Bent at Belvoir

Colin and I went to see the play, “Bent” tonight at Belvoir Street.

Colin had seen a production at the National Theatre (he thinks) in London many years ago, and I had a vague recollection of seeing the movie which featured Clive Owen, Ian McKellen and Mick Jagger amongst others also.

The story concerns two men who are in the concentration camp at Dachau, a concentration camp which both Colin and I had also – separately – visited. The character of Max, played by Radek Jonak is from a reasonably wealthy family, though estranged from them because he’s gay. Imprisoned at Dachau, he becomes friends with Horst, played by Sam Haft. as they work on a “chain gang” moving rocks. The moving of the rocks served no other purpose, by the way, than to drive the participants insane.

Although they’re both gay, Max declares himself Jewish because he is told in the concentration camps, the Gays were lower on the social scale than the Jews. Max and Horst subsequently fall in love, and there are some wonderfully touching scenes between them, even though they can’t physically look or touch each other. Beyond that, saying anything else would be a plot spoiler for anyone going to see the play.

The gay holocaust memorial in Green Park, Sydney.

The gay holocaust memorial in Green Park, Sydney.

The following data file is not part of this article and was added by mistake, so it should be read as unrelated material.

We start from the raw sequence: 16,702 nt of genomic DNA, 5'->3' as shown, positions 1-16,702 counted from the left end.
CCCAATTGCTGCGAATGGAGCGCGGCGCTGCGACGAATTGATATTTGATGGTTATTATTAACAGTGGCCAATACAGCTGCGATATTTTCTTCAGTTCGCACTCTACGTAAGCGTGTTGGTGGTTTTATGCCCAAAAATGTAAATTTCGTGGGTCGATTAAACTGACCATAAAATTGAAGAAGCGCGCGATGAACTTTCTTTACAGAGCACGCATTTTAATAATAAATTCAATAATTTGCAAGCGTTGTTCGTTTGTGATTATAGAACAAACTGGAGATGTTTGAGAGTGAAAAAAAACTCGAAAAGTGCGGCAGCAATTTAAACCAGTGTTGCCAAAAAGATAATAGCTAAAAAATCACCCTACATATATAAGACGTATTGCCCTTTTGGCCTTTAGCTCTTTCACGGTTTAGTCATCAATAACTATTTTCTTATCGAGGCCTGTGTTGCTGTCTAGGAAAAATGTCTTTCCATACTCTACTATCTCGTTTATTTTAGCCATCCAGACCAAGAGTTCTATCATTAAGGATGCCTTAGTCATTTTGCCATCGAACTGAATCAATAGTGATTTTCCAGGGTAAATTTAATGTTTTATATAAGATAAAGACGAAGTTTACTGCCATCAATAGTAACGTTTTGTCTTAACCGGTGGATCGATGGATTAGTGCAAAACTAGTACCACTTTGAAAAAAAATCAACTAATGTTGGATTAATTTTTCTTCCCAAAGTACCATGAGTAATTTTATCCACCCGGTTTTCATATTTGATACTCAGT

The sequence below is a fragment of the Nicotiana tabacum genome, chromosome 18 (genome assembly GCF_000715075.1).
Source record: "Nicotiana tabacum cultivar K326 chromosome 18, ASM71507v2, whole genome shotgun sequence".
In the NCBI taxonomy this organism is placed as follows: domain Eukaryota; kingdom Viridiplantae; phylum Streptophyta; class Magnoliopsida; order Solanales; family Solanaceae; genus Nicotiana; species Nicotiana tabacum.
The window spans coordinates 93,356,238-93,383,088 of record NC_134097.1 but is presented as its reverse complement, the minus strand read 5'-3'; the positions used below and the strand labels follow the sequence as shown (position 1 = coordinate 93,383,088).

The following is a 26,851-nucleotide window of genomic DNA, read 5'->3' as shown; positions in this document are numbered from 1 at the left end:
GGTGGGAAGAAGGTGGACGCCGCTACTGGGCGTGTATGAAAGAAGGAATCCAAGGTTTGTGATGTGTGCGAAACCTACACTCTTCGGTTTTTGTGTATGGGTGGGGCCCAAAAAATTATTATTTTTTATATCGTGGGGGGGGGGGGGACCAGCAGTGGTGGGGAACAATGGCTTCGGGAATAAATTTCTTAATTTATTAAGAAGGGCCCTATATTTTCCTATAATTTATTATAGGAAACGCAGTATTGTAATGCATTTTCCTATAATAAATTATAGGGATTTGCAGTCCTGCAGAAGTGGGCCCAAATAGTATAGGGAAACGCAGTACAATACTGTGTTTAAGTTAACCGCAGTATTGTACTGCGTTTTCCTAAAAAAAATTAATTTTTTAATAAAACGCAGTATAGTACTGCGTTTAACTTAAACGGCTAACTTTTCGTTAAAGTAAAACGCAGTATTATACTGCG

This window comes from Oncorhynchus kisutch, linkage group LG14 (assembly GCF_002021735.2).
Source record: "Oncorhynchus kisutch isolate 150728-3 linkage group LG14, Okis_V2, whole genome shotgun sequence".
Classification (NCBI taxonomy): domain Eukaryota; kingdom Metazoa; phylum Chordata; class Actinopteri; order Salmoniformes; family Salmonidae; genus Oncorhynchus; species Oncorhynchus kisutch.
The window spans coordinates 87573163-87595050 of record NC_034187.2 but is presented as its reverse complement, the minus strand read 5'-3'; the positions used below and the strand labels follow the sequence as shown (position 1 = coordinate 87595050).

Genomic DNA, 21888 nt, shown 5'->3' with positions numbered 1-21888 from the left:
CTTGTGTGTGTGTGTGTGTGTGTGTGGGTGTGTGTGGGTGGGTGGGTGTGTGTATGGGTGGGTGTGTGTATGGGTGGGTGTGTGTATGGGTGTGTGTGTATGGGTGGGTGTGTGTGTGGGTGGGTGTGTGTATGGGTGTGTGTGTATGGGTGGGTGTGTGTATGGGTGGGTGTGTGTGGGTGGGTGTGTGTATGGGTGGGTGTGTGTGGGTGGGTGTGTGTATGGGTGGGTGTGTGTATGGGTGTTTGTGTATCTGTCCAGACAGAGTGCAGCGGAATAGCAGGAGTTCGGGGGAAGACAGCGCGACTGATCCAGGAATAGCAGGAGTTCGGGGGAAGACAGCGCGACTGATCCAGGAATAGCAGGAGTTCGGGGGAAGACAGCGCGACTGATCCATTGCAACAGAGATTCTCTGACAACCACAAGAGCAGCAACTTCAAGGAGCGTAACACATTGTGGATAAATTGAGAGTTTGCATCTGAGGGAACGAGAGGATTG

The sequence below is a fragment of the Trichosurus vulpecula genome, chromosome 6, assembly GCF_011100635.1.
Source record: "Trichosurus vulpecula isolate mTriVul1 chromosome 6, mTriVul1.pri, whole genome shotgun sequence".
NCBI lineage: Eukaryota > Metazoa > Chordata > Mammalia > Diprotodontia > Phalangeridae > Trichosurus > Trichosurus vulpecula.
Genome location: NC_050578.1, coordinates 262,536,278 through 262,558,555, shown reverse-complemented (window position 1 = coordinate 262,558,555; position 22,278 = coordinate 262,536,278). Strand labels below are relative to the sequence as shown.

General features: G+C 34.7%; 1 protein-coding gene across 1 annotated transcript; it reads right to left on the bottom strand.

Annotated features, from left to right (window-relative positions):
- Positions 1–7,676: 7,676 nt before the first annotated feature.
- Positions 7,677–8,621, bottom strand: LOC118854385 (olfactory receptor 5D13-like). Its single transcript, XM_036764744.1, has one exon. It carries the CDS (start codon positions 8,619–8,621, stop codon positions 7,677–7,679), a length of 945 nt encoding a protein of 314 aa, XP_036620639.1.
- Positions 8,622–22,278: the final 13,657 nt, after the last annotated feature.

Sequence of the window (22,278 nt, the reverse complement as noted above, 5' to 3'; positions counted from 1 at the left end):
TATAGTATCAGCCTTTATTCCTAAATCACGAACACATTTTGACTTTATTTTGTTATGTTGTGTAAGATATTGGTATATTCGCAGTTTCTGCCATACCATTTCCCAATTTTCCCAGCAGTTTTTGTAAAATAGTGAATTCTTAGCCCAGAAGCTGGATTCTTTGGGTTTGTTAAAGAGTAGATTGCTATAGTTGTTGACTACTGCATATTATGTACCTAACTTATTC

I can safely say, however, there were moments when we both laughed, and moments when we were both on the verge of tears. Dealing with Nazism, and the way in which the Nazis attempted to debase the human condition, there are also many confronting themes and images. It’s not a night of light theatre. That said, we both came away having enjoyed the experience so much. Mostly because it is about the triumph of the human spirit.

It’s a really good play. And the production is really good also. For just a brief moment near the beginning of the play we were both concerned the production seemed a bit amateurish, as the caricatured Nazi officers were a little over the top. There’s also a bit of gratuitous – though not unpleasant – nudity near the beginning of the play. But the strength of the play, and the performances by the lead actors came through. The actors who played Max and Horst were both very, very good.

  1. Thanks for the comment, I’m seeing this next week.

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